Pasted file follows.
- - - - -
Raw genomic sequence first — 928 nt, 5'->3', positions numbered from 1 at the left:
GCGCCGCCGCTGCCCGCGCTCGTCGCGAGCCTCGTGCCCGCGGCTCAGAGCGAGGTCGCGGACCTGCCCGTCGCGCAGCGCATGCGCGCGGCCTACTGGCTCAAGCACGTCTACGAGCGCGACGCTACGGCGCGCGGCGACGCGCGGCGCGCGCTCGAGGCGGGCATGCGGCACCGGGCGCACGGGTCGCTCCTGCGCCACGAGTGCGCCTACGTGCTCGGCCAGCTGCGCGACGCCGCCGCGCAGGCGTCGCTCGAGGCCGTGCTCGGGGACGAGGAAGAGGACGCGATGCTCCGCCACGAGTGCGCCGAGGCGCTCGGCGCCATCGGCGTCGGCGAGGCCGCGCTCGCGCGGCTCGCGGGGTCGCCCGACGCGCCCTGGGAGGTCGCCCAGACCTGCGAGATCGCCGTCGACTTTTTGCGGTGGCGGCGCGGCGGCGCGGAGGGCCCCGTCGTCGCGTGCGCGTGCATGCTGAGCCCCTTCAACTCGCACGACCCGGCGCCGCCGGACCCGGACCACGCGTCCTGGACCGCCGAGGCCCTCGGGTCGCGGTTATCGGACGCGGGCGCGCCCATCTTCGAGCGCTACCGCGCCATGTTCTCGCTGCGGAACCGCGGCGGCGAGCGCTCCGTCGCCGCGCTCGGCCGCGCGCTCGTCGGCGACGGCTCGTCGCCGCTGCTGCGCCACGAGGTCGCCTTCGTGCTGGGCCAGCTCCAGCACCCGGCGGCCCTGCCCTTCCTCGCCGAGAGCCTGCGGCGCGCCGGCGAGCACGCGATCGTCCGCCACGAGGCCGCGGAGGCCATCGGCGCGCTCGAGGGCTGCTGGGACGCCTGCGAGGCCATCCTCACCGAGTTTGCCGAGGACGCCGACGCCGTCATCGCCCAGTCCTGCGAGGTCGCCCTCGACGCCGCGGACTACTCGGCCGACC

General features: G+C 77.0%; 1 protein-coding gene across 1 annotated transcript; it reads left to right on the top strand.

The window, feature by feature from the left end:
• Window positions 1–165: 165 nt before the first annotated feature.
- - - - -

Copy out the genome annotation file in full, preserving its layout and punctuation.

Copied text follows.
Raw genomic sequence first — 928 nt, 5'->3', positions numbered from 1 at the left:
GCGCCGCCGCTGCCCGCGCTCGTCGCGAGCCTCGTGCCCGCGGCTCAGAGCGAGGTCGCGGACCTGCCCGTCGCGCAGCGCATGCGCGCGGCCTACTGGCTCAAGCACGTCTACGAGCGCGACGCTACGGCGCGCGGCGACGCGCGGCGCGCGCTCGAGGCGGGCATGCGGCACCGGGCGCACGGGTCGCTCCTGCGCCACGAGTGCGCCTACGTGCTCGGCCAGCTGCGCGACGCCGCCGCGCAGGCGTCGCTCGAGGCCGTGCTCGGGGACGAGGAAGAGGACGCGATGCTCCGCCACGAGTGCGCCGAGGCGCTCGGCGCCATCGGCGTCGGCGAGGCCGCGCTCGCGCGGCTCGCGGGGTCGCCCGACGCGCCCTGGGAGGTCGCCCAGACCTGCGAGATCGCCGTCGACTTTTTGCGGTGGCGGCGCGGCGGCGCGGAGGGCCCCGTCGTCGCGTGCGCGTGCATGCTGAGCCCCTTCAACTCGCACGACCCGGCGCCGCCGGACCCGGACCACGCGTCCTGGACCGCCGAGGCCCTCGGGTCGCGGTTATCGGACGCGGGCGCGCCCATCTTCGAGCGCTACCGCGCCATGTTCTCGCTGCGGAACCGCGGCGGCGAGCGCTCCGTCGCCGCGCTCGGCCGCGCGCTCGTCGGCGACGGCTCGTCGCCGCTGCTGCGCCACGAGGTCGCCTTCGTGCTGGGCCAGCTCCAGCACCCGGCGGCCCTGCCCTTCCTCGCCGAGAGCCTGCGGCGCGCCGGCGAGCACGCGATCGTCCGCCACGAGGCCGCGGAGGCCATCGGCGCGCTCGAGGGCTGCTGGGACGCCTGCGAGGCCATCCTCACCGAGTTTGCCGAGGACGCCGACGCCGTCATCGCCCAGTCCTGCGAGGTCGCCCTCGACGCCGCGGACTACTCGGCCGACC

General features: G+C 77.0%; 1 protein-coding gene across 1 annotated transcript; it reads left to right on the top strand.

The window, feature by feature from the left end:
• Window positions 1–165: 165 nt before the first annotated feature.